On the last 10 occasions it has been contested, Martina Sáblíková (CZE) has won the Ladies’ 5000m title at the ISU World Single Distances Championships, so when she clocked a world record over the distance on Saturday in Salt Lake City, it seemed only a miracle could keep her from claiming an 11th consecutive gold. That miracle went by the name of Natalya Voronina. After Sáblíková's 6:41.18, the 25-year-old Russian broke the 6:40 barrier with 6:39.02 to seize her first major international title. In the 1000m, 21-year-old Jutta Leerdam grabbed her first world title, and the first individual gold for the Netherlands, three days into the tournament.
Natalya Voronina (RUS) celebrates the world record and gold medal in the Ladies' 5000m 2020©International Skating Union (ISU)
Ladies’ 5000m: Records tumble as Sáblíková bows to Voronina
The Czech superstar set out at world-record pace and never let up. With 6:41.18 she overhauled her own March 2019 mark of 6:42.01.
The last world record in a classic distance that was skated at the 1988 Calgary Olympic Oval had moved to Salt Lake City, underlining the Utah Olympic Oval's claim of having 'the fastest ice on the planet'.
"My race was optimal," Sáblíková said. "Every lap was the same [time], I'm very satisfied."
Satisfied or not, the 10-time world champion in the 5000m still had to hand over her title to Russia’s flying Natalya Voronina.
Despite having seen numerous skaters wearing themselves out too early in the endurance races over the first two days of the tournament, the Russian set out even faster than Sáblíková had done and maintained her incredible pace to take gold in a world-record time of 6:39.02.
"If you don’t take any risks, you'll never win," her proud coach Pawel Abratkiewicz (POL) said afterwards.
"She was third in last Thursday's 3000m and had taken bronze medals in the 3000 and the 5000m previously. I said to her: ‘your time will come’, and there it is."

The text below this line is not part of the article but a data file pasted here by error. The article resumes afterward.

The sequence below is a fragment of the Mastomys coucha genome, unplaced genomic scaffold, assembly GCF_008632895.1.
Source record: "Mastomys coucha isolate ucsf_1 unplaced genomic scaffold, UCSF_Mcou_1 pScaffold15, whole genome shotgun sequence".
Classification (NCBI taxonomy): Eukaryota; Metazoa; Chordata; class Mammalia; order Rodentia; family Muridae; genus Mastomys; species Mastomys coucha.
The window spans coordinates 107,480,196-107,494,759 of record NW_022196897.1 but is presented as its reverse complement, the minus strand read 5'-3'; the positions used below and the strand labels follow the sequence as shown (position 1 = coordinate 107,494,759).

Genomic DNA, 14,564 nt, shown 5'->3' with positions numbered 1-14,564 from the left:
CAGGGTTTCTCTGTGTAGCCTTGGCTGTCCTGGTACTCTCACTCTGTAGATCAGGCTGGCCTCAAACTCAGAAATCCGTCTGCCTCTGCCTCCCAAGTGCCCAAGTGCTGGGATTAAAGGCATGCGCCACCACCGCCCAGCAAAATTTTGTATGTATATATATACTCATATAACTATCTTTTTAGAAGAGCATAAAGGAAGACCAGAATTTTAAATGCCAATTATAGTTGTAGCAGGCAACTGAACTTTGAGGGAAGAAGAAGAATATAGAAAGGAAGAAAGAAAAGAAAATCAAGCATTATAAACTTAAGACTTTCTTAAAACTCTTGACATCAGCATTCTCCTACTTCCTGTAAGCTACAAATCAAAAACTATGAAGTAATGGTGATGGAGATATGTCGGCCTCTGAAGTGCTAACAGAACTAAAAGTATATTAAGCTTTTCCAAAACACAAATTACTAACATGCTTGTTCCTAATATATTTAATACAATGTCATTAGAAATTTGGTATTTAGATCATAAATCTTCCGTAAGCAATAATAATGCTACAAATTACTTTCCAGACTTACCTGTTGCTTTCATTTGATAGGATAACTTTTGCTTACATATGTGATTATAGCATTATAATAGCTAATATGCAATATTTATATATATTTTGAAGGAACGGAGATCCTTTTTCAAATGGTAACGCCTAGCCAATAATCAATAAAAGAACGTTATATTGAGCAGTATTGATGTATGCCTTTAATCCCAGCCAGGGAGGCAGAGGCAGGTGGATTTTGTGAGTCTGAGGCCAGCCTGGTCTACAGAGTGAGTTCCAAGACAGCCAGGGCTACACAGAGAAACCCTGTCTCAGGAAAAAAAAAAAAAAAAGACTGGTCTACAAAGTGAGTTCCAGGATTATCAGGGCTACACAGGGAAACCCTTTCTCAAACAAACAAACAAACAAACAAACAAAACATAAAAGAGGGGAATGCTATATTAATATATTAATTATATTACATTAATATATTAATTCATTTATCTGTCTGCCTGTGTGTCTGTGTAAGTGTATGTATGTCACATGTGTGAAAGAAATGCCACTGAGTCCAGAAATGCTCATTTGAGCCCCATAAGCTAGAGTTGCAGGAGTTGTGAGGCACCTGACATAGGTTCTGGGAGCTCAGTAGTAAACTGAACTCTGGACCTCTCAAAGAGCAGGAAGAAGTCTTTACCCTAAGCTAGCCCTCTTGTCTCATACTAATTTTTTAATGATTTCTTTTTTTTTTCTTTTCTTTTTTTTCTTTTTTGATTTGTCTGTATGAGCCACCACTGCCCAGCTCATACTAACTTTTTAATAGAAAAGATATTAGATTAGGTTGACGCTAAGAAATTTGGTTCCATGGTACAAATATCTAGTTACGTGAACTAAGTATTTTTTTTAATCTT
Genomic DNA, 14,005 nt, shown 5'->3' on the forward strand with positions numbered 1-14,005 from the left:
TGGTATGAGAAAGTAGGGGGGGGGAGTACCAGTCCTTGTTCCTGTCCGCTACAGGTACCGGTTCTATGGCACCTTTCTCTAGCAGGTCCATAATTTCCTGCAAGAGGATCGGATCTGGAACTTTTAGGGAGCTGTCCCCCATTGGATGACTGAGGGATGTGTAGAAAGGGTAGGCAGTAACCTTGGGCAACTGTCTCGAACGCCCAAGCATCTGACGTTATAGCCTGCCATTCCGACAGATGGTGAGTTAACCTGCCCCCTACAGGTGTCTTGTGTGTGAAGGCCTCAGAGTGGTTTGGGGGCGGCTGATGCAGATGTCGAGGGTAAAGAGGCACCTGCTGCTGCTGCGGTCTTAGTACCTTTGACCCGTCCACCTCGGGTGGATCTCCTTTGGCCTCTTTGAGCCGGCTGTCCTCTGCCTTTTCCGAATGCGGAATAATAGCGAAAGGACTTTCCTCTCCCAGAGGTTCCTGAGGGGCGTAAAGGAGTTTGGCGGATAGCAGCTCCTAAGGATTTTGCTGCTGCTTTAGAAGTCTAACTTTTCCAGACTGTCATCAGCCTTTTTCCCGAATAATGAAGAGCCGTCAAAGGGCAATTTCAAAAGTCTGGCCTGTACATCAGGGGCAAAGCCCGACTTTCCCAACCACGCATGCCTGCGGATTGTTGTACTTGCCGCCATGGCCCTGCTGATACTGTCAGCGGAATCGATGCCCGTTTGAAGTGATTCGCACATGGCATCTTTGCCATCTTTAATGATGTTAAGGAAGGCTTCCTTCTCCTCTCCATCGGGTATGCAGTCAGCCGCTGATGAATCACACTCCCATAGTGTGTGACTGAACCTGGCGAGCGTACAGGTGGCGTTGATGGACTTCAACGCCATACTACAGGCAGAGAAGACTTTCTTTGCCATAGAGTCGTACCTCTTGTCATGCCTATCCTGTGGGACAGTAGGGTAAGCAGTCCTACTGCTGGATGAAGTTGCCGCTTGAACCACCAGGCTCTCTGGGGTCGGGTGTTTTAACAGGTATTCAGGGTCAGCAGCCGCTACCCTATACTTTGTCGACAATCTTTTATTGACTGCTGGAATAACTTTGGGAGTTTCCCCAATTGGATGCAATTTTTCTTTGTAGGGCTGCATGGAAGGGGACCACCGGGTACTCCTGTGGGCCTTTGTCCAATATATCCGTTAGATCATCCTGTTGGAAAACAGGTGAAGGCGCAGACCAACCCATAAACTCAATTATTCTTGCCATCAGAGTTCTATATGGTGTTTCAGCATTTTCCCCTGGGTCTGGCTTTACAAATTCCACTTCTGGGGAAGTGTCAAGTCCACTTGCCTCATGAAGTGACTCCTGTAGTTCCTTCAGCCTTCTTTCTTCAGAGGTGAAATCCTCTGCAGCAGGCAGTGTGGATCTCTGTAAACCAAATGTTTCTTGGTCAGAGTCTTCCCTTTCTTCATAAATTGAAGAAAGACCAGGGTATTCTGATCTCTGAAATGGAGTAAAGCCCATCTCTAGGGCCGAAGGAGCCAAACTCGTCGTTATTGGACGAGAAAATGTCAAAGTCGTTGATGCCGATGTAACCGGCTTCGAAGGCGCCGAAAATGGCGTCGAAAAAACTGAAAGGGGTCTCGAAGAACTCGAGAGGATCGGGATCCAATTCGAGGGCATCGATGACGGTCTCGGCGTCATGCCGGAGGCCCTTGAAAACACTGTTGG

Voronina was confident she would not blow out before the end of the race, as so many had before her.
"When I saw 30.1 after my first full lap I knew that it was fast,” she said. “But the speed came easy so I thought I could keep it up.
"I did not realize that I was faster than Martina. It was only when my coach shouted that I was 2.5 seconds faster after 4600m, that I knew it could be a world record. I thought, ‘if I don't fall, the title is mine’."
Ladies' 5000m medalists (from left): Sáblíková (CZE, silver), Voronina (RUS, gold), Visser (NED, bronze) 2020©International Skating Union (ISU)
Sáblíková was the first to congratulate Voronina after the race.
"This was an incredible competition. I was going to lose this title sooner or later and I'm very happy for her [Voronina],” the 32-year-old said.
"I told her that she's my hero. She skated under 6:40. I've tried to do that five times before and never managed."
Visser, who had followed Sáblíková at a distance in the fourth pairing, took bronze in 6:46.68.
Unlike the top two on the podium, the Olympic champion was not able to pull off a personal best.
"I was not able to coordinate my feet well. It's not the legs it's something in the coordination of my lower legs,” she said. “I don't know why.
"This season has been mediocre for me. I'm going to have to look into it. The gap [towards silver and gold] is just too big."
Jutta Leerdam (NED) is all smiles after claiming her first individual world title 2020©International Skating Union (ISU)
Ladies’ 1000m: Leerdam’s golden month goes on
It’s been a good few weeks for young Dutch skater Jutta Leerdam.
Having won the European 1000m title on home ice in Heerenveen in January, and played a part in the Netherlands’ Team Sprint gold here on Thursday, the 21-year-old added a first individual world title to her resumé.
The five-time silver medal winner in the 2018 World Junior Championships was the only one who finished below 1:12 at the Utah Olympic Oval on Saturday, stopping the clock at 1:11.84.
Fatkulina, who also took bronze in Friday's 500m, last won an individual title at the World Single Distances Championships in 2013 when she took gold in the 1000m.
The 30-year-old Russian was disappointed not to repeat that feat in 2020, but admitted that watching Leerdam brought some fond memories.
"I think I can skate at world-record level, but today it just was not good enough,” she said.
"Leerdam’s a young and very talented skater. She seems to be a very emotional girl, which reminds me of the skater I was when I was 20 years old."
The Dutch champion was honored by the comparison.
"I've got to admit that I haven't seen Fatkulina as a young skater. I was very young at the time and I played field hockey. I only started skating when I was 11,” she said.
"But I know what results Fatkulina has set in the past, so I consider [that comparison] to be a real compliment."
On a day of multiple world-record times on the Salt Lake City ice, Leerdam fell just 0.23 seconds short of Brittany Bowe’s (USA) leading time of 1.11.61.
"I could have skated [the world record] today,” she said. “The race went well, but there was a mishap entering one of the corners. If I had done that better… but hey, we've got to save something for the future."
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